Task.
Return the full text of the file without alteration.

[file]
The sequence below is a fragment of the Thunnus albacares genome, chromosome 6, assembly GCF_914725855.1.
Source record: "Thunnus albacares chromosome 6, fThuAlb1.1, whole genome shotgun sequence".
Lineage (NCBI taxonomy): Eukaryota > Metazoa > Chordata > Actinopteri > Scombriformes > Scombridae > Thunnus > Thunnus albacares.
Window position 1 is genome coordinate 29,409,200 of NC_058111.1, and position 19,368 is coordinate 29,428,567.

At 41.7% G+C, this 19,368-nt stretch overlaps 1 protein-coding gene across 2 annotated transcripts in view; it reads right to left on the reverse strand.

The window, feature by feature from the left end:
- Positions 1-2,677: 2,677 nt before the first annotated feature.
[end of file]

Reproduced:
The sequence below is a fragment of the Thunnus albacares genome, chromosome 6, assembly GCF_914725855.1.
Source record: "Thunnus albacares chromosome 6, fThuAlb1.1, whole genome shotgun sequence".
Lineage (NCBI taxonomy): Eukaryota > Metazoa > Chordata > Actinopteri > Scombriformes > Scombridae > Thunnus > Thunnus albacares.
Window position 1 is genome coordinate 29,409,200 of NC_058111.1, and position 19,368 is coordinate 29,428,567.

At 41.7% G+C, this 19,368-nt stretch overlaps 1 protein-coding gene across 2 annotated transcripts in view; it reads right to left on the reverse strand.

The window, feature by feature from the left end:
- Positions 1-2,677: 2,677 nt before the first annotated feature.